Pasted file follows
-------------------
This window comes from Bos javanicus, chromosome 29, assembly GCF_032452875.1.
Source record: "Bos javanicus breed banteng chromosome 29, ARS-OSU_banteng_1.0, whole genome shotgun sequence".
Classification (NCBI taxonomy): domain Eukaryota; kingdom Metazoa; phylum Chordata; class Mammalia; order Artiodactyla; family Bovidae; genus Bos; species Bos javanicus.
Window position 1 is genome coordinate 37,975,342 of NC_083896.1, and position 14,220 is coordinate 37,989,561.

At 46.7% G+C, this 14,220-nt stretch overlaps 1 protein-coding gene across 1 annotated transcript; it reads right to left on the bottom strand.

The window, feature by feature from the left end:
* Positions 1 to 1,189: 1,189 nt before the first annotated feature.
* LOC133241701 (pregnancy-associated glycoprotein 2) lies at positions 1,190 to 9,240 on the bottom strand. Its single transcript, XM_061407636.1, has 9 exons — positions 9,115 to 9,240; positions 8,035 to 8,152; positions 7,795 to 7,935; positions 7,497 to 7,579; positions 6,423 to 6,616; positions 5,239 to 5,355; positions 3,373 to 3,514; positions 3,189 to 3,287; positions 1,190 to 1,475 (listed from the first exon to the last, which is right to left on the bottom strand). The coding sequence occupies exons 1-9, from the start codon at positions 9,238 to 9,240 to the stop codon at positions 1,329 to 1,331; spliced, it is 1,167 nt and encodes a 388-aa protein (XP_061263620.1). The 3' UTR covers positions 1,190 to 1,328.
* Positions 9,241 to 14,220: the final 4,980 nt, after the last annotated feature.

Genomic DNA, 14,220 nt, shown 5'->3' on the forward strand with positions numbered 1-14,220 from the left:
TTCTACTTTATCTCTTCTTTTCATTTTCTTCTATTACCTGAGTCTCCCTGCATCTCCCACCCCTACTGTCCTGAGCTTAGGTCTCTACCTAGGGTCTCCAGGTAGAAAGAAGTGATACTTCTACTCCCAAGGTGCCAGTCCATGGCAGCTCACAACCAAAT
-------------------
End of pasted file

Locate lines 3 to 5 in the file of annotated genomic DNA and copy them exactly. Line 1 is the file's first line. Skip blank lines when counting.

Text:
Classification (NCBI taxonomy): domain Eukaryota; kingdom Metazoa; phylum Chordata; class Mammalia; order Artiodactyla; family Bovidae; genus Bos; species Bos javanicus.
Window position 1 is genome coordinate 37,975,342 of NC_083896.1, and position 14,220 is coordinate 37,989,561.

At 46.7% G+C, this 14,220-nt stretch overlaps 1 protein-coding gene across 1 annotated transcript; it reads right to left on the bottom strand.